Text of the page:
The when and where of Trump’s next rally – and why it matters
Here is a short explainer why the date and location of Trump’s next campaign rally are significant. (Forward Kentucky)
Today’s The State of Kentucky show
There’s been a lot of talk about UBI, or “universal basic income.” What is it? Can it work? And how is it related to our COVID-19 economy? Join us on Facebook or YouTube at noon for a live-stream discussion with two experts. Bring your questions and post them in the chat, and we’ll share them on the air.
Did you miss any of these?
Featured Content on Forward Kentucky
([new] indicates new since last Forward Five; 🔥 indicates lots of reads)
— News —
[new] Here’s how to find your polling location – You still have time to get an absentee ballot. But if you need to vote in person, here’s how to find your polling location. (read)
🔥 Nemes files suit over lack of polling places in Louisville – State Rep. Jason Nemes and five other voters filed a lawsuit challenging the decision to have only one polling location for in-person voting in five of Kentucky’s largest counties. (read)
Booker endorsed by the Courier-Journal – In an editorial entitled “‘Change Agent’ Charles Booker is best Democratic candidate in Kentucky Senate race,” the Louisville Courier-Journal today endorsed Rep. Charles Booker for the Democratic nomination to take on Senator Mitch McConnell. (read)
Braidy’s settlement with Bouchard leaves founder on outside – Braidy Industries settled a lawsuit with founder Craig Bouchard in a Delaware Chancery Courtroom on Monday. As part of the “amicable” settlement, Bouchard has stepped down from the board of directors of the company. (read)
— Commentary —
[new] Al Cross: National shift makes Booker the Senate candidate of the moment, at least for now – Campaigns are often about moments in history, and Al Cross says this moment may belong to Charles Booker. (read)
🔥 It took Kentucky 111 years to abolish slavery … and we still haven’t dealt with the statues – Matt Bevin was right: we SHOULD learn from our history. So let’s do just that: LEARN the REAL history behind the Jefferson Davis statue, and other statues like it. Pam Gersh lays it out clearly … and comes to a clear conclusion. (read)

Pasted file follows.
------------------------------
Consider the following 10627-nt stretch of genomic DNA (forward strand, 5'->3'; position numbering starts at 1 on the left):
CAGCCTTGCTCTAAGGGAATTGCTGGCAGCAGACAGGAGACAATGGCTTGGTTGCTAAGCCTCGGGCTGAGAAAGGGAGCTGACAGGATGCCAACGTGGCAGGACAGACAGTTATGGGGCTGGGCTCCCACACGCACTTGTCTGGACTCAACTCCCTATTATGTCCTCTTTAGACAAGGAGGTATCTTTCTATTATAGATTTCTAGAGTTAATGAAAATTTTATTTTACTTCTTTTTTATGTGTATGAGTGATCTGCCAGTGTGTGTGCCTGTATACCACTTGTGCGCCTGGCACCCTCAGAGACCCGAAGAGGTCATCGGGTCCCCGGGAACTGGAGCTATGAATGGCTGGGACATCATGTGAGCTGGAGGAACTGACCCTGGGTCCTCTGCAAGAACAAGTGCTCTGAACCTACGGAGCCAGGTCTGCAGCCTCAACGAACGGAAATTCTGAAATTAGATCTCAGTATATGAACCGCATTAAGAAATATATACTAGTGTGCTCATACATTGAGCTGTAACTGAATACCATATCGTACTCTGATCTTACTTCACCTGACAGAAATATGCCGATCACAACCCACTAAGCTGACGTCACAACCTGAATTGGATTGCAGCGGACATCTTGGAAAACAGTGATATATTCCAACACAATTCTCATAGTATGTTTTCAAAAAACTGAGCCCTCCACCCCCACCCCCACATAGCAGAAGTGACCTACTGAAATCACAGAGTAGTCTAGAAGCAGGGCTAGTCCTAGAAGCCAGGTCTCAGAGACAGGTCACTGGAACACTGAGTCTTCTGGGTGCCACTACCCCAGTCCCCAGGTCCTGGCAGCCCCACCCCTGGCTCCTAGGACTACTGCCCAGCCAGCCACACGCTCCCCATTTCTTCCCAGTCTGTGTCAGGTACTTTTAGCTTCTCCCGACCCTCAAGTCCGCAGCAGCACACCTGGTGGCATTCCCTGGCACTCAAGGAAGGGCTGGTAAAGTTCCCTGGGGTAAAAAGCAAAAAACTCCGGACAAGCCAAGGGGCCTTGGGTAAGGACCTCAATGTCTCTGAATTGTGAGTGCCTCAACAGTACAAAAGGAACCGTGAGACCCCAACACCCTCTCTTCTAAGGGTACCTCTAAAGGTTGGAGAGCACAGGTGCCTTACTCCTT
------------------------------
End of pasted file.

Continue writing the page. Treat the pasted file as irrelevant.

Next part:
🔥 Why aren’t teachers at the table when it comes to COVID-19 planning? – Dear school and union leadership: NOW is the time to start talking with TEACHERS about how the fall is going to work, in the classroom and elsewhere. (read)
— Policy —
Making sense of hydroxychloroqine: a case study – Misconceptions about the scientific process often lead to significant misunderstandings. This disconnect is illustrated in the controversy concerning the use of hydroxychloroquine to treat COVID-19 patients. (read)
— Cartoon —
🔥 DOJ Threat Assessment Guide – Aaron Smith obtained a copy of the classified 2020 Threat Assessment Guide from the DOJ. It’s pretty simple, and they’ve obviously been following it. (view)
— Media —
[new podcast] Protests & COVID – plus interview w/ Charles Booker – This week we continue talking about the wave of protests all across Kentucky, and update the status of the COVID-19 outbreak. Then, we interview U.S. Senate candidate Charles Booker, who talked candidly about his campaign and the painful time for his district and city. (listen)
[videos] Latest ads from McGrath, Booker, and Broihier – As we turn into the final stretch of the Democratic primary to take on Mitch McConnell, here are the latest ads from Amy McGrath, Charles Booker, and Mike Broihier. (watch)
Posts with Most Social Media Shares in Past Fourteen Days
(🔥 indicates post with surge of recent shares)
- Beshear: ‘Unacceptable’ officers had body cameras turned off (827 shares)
- Why aren’t teachers at the table when it comes to COVID-19 planning? (707 shares)
- 🔥 Booker receives endorsements from Sanders, AOC, and the Herald-Leader (622 shares)
- Corbin Snardon on how to make a real difference after the protests stop (614 shares)
- Uptick accelerates as Beshear announces 319 new coronavirus cases, most in more than a month, with 65% in Jefferson County (524 shares)